Dear Dr. Romance: What do I need to do to become a therapist?

By

Dear Dr. Romance: What do I need to do to become a therapist?
Dr. Romance advises a student on the meaning of 'therapy is an art you can only learn by practicing"

3. Identify your preferences, do your best to maximize what you like and minimize what you don’t like. If you don’t like paperwork, get computer programs or secretarial help. If you don’t like working with depression, either don’t see those clients, or get more training so you’ll know how to handle it. If you like working with women, children, couples, etc. focus on that in your practice building.

4. Have a support team of colleagues with whom you can share your therapy experiences as peers.

 

5. Learn to set solid boundaries. Learn how to say no to intrusive clients, how to keep them in appropriate parts of your life, and not let them take over your free time.

6. Limit your hours to what works for you. Design your own style of working, and make sure your place of work is comfortable to you.

 

7. Trust that you will get the right clients for your style. Be clear what your own style is, and don’t worry if it doesn’t work for some clients – refer them to someone else. Different clients need different therapy styles.

8.Learn from therapists you respect and admire, with whom you feel comfortable. If you don’t respect a theory or practice style, don’t use it. If you can modify a theory or practice style to suit you, do it.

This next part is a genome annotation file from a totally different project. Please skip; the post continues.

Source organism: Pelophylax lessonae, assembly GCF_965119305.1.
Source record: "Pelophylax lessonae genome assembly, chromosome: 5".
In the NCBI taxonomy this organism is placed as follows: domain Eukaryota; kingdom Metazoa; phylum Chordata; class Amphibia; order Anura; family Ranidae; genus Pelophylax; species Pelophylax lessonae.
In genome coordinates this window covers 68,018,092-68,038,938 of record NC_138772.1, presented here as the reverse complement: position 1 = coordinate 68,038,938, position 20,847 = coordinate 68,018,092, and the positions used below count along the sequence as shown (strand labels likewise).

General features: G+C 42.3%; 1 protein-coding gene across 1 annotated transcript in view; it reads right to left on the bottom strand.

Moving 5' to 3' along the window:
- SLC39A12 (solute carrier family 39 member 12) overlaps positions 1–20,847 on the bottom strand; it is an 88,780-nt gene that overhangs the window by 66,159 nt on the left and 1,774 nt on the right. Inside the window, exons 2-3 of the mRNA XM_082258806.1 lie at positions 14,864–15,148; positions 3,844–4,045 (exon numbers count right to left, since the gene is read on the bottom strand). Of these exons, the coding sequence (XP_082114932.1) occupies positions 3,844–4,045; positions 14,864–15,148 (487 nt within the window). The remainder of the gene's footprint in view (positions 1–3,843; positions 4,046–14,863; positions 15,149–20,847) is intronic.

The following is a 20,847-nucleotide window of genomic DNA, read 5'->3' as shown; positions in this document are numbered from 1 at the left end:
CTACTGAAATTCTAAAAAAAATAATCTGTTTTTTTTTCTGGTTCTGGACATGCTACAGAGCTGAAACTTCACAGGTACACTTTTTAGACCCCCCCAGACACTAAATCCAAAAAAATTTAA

9. Do your own work. It’s impossible to be effective as a therapist if you haven’t been in the client’s chair. You need to delve deeply into your own subconscious, so that you’ll understand your weaknesses and your strengths, and won’t be blindsided by “dark side” issues when they are triggered.

The Real 13th Step: Discovering Confidence, Self-Reliance and Independence Beyond the Twelve Step Programs  presents my process for helping people in recovery heal the associated problems.

 

Good luck with your career.

This article was originally published at . Reprinted with permission.
Article contributed by
Advanced Member

Dr. Tina Tessina

Author

Tina B. Tessina, Ph.D.
http://www.tinatessina.com
tina@tinatessina.com
562-438-8077
Dr. Romance Blog: http://drromance.typepad.com/dr_romance_blog/
http://www.twitter.com/tinatessina
http://www.facebook.com/#!/DrRomanceBlog
Amazon author page http://amzn.to/rar7RC
 

Location: Long Beach, CA
Credentials: LMFT, MFT, PhD
Other Articles/News by Dr. Tina Tessina:

Dr. Romance on Love Styles

By

Dr. Romance writes: There was a time when life seemed very hard, so hard I tried not to think about it.. Several times I helped to destroy some very viable relationships. Changing myself, my life and my loves has been very exciting and fulfilling, yet I am still growing. Love Styles is intended to help you reach your desired destination on your own journey ... Read more

Kindness and Happiness

By

Recently, I went through very unpleasant and difficult dental work, and the outpouring of kindness I received—from my husband, who held onto my ankle all through the two and a half hours (and had nightmares that night about it) to my dear friends, who offered me support and encouragement to heal and take care of myself—made me feel blessed, despite ... Read more

Dear Dr. Romance: I guess we don't separate the "math" from the "

By

To view the video, click here. Dear Dr. Romance: I saw your video  about couples fighting over finances I am totally on board as I think what you share is phenomenal. The challenge is my approach I suppose as my wife Mel is almost NEVER on board. I guess we don't separate the "math" from the "emotion!" Trust me we're ... Read more

See More

PARTNER POSTS
Latest Expert Videos
ASK YOURTANGO MORE QUESTIONS
Most Popular